Welcome de KL7J, Soldotna - Alaska.
Data has been updated as of .
With an Alaskan emphasis # 3 section.
1). What is happening now in the indexes.
From Space WX : "When Bz is south, that is, opposite Earth's magnetic field, the two fields link up," explains Christopher Russell, a Professor of Geophysics and Space Physics at UCLA. "You can then follow a field line from Earth directly into the solar wind" -- or from the solar wind to Earth. South-pointing Bz's open a door through which energy from the solar wind can reach Earth's atmosphere!
Southward Bz's often herald widespread auroras, triggered by solar wind gusts or coronal mass ejections that are able to inject energy into our planet's magnetosphere." [-Bz]. The HF propagation is usually negatively impacted during these events.
2). What might occur or recent history.
Possible storm Pre and Post Enhancements
(Auroral Zone in the center row of chart represents South Central AK)
DX openings at higher MUF's during the increasing ionization before the upset magnetic field impacts the bands, or catch it on the down side with the magnetic field back normal before ionization decreases substantially. This is usually called pre-enhancement or post-enhancement and is somewhat intuitive. There are also paths associated by which month of the year.
3). Northern propagation characteristics
The farther North or South of the equator is significant.
* Central and South-Central Alaska do not get the
higher band openings (MUF) as often or as long *
The daytime F region frequencies peak not at the magnetic equator, but around 15 to 20 degrees north and south of it. This is called the equatorial anomaly. At night, frequencies reach a minimum around 60 degrees latitude north and south of the geomagnetic equator. This is called the mid-latitude trough. Large tilts can occur in the vicinity of these phenomena which may lead to variations in the range of sky waves that have reflection points nearby. Link
Note from The high-latitude ionosphere and its effects on radio propagation by: R.D.Hunsucker, J.K. Hargreaves, 2003.
The low-latitude zone, spanning 20 or 30 deg either side of the magnetic equator, is strongly influenced by electromagnet forces that arise because the geomagnetic field runs horizontally over the magnetic equator. The primary consequence is that the electrical conductivity is abnormally large over the equator…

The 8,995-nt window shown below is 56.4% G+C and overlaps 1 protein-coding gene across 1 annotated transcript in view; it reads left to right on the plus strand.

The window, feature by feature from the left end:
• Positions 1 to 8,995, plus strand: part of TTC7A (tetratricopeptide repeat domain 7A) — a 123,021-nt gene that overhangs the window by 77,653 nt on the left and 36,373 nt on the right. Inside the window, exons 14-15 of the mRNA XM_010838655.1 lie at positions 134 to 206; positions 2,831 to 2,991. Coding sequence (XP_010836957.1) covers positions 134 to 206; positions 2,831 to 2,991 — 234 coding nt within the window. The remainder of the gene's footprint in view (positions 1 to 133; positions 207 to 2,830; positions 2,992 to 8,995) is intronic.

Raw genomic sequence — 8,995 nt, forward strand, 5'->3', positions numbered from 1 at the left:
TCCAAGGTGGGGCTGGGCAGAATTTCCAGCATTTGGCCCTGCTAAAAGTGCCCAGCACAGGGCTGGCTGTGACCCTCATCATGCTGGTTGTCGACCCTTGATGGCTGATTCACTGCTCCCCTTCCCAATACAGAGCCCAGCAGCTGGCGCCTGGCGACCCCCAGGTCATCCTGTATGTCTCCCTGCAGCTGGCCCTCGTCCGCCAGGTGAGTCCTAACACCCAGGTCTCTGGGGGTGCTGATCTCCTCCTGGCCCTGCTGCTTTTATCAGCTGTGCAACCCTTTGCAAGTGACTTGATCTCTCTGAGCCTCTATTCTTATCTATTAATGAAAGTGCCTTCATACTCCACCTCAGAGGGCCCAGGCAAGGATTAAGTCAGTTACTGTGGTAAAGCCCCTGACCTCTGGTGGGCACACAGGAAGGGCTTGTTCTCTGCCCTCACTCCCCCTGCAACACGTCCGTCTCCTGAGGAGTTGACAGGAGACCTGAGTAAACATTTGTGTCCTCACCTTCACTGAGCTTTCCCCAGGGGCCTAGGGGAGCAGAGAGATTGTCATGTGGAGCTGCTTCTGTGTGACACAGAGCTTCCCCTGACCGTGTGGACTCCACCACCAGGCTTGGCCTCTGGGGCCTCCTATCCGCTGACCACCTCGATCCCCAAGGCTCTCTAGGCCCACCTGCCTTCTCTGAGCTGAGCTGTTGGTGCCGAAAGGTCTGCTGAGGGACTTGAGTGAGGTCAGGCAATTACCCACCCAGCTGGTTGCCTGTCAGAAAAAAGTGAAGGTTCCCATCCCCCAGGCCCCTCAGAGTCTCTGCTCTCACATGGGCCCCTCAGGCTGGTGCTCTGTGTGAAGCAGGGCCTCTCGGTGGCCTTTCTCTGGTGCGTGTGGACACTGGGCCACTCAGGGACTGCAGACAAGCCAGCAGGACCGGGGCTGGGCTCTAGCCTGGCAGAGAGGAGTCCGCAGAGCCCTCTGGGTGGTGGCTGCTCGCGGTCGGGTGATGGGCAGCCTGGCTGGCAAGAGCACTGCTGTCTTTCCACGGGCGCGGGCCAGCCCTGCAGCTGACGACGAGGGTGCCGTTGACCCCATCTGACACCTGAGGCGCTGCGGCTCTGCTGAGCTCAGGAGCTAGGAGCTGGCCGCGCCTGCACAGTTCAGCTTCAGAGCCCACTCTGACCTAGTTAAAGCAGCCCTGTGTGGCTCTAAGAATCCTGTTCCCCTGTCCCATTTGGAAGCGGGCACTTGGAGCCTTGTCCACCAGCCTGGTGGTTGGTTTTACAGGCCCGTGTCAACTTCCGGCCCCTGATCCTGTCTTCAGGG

At high latitudes we find the opposite situation. Here the geomagnetic field runs nearly vertical, and this simple fact of nature leads to the existence of an ionosphere that is considerably more complex than that in either the middle or the low-latitude zones. "This happens because the magnetic field-lines connect the high latitudes to the outer part of the magnetosphere which is driven by the solar wind, whereas the ionosphere at middle latitude is connected to the inner magnetosphere which essentially rotates with the Earth and so is less sensitive to external influence."
The Magnetic North Pole is close to Alaska compared to most.
This geatly impacts propagation on the high and low bands MUF and absorption.
Near polar paths are very impacted.
The MUF for any 1800 mile path can be determined by finding the midpoint (or half-way point) of the path and examining the MUF at that midpoint on the map by finding the labelled MUF contour value. All contours are given in MHz.
For 2400 mile paths, multiply the given contoured MUF values by 1.1. The MUF for the given 4,000 km path is then determined at the midpoint of the desired path.
For longer path lengths, divide the path into equal 1800 mile or 2400 mile segments and compute the MUFs corresponding to the two midpoints that are 900 miles or 1200 miles from each end of the path. Then select the lower of these two MUFs.
This is a K=4 index level according to Univ of Alaska, Geophysical Institute.
Link to other K levels
KL7J - Soldotna, Alaska
kl7j at acsalaska.net